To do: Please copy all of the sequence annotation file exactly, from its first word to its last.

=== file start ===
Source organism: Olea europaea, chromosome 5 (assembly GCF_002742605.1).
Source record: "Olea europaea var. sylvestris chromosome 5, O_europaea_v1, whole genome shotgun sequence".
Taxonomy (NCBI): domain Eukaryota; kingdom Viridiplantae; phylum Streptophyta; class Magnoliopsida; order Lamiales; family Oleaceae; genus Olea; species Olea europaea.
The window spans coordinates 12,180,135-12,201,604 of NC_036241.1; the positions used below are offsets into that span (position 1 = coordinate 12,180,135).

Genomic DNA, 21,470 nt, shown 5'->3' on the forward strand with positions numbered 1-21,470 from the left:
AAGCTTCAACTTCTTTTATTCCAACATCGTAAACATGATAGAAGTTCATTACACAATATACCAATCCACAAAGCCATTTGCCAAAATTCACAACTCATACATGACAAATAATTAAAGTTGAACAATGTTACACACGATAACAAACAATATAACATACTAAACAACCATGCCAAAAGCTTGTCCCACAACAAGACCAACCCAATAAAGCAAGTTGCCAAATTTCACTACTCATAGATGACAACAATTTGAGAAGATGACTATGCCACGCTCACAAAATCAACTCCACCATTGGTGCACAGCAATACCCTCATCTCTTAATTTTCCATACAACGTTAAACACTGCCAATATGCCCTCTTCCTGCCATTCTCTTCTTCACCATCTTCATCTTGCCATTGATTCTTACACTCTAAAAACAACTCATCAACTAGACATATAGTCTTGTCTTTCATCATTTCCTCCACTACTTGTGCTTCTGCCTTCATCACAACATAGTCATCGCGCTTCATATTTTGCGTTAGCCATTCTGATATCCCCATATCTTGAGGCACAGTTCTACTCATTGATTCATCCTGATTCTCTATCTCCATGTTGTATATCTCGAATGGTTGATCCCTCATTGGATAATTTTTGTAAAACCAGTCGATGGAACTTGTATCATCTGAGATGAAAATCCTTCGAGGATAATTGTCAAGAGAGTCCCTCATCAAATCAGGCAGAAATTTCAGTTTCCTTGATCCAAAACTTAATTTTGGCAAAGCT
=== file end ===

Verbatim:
Source organism: Olea europaea, chromosome 5 (assembly GCF_002742605.1).
Source record: "Olea europaea var. sylvestris chromosome 5, O_europaea_v1, whole genome shotgun sequence".
Taxonomy (NCBI): domain Eukaryota; kingdom Viridiplantae; phylum Streptophyta; class Magnoliopsida; order Lamiales; family Oleaceae; genus Olea; species Olea europaea.
The window spans coordinates 12,180,135-12,201,604 of NC_036241.1; the positions used below are offsets into that span (position 1 = coordinate 12,180,135).

Genomic DNA, 21,470 nt, shown 5'->3' on the forward strand with positions numbered 1-21,470 from the left:
AAGCTTCAACTTCTTTTATTCCAACATCGTAAACATGATAGAAGTTCATTACACAATATACCAATCCACAAAGCCATTTGCCAAAATTCACAACTCATACATGACAAATAATTAAAGTTGAACAATGTTACACACGATAACAAACAATATAACATACTAAACAACCATGCCAAAAGCTTGTCCCACAACAAGACCAACCCAATAAAGCAAGTTGCCAAATTTCACTACTCATAGATGACAACAATTTGAGAAGATGACTATGCCACGCTCACAAAATCAACTCCACCATTGGTGCACAGCAATACCCTCATCTCTTAATTTTCCATACAACGTTAAACACTGCCAATATGCCCTCTTCCTGCCATTCTCTTCTTCACCATCTTCATCTTGCCATTGATTCTTACACTCTAAAAACAACTCATCAACTAGACATATAGTCTTGTCTTTCATCATTTCCTCCACTACTTGTGCTTCTGCCTTCATCACAACATAGTCATCGCGCTTCATATTTTGCGTTAGCCATTCTGATATCCCCATATCTTGAGGCACAGTTCTACTCATTGATTCATCCTGATTCTCTATCTCCATGTTGTATATCTCGAATGGTTGATCCCTCATTGGATAATTTTTGTAAAACCAGTCGATGGAACTTGTATCATCTGAGATGAAAATCCTTCGAGGATAATTGTCAAGAGAGTCCCTCATCAAATCAGGCAGAAATTTCAGTTTCCTTGATCCAAAACTTAATTTTGGCAAAGCT